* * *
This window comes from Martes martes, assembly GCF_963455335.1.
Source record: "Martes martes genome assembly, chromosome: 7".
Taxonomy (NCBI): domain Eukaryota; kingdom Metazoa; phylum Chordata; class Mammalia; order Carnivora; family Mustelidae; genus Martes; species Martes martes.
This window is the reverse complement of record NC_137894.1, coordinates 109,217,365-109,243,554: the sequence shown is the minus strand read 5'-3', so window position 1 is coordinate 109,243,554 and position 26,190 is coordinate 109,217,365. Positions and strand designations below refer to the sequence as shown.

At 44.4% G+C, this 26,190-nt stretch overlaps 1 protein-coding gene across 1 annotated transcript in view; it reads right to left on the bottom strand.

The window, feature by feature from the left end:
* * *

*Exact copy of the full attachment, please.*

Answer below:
This window comes from Martes martes, assembly GCF_963455335.1.
Source record: "Martes martes genome assembly, chromosome: 7".
Taxonomy (NCBI): domain Eukaryota; kingdom Metazoa; phylum Chordata; class Mammalia; order Carnivora; family Mustelidae; genus Martes; species Martes martes.
This window is the reverse complement of record NC_137894.1, coordinates 109,217,365-109,243,554: the sequence shown is the minus strand read 5'-3', so window position 1 is coordinate 109,243,554 and position 26,190 is coordinate 109,217,365. Positions and strand designations below refer to the sequence as shown.

At 44.4% G+C, this 26,190-nt stretch overlaps 1 protein-coding gene across 1 annotated transcript in view; it reads right to left on the bottom strand.

The window, feature by feature from the left end: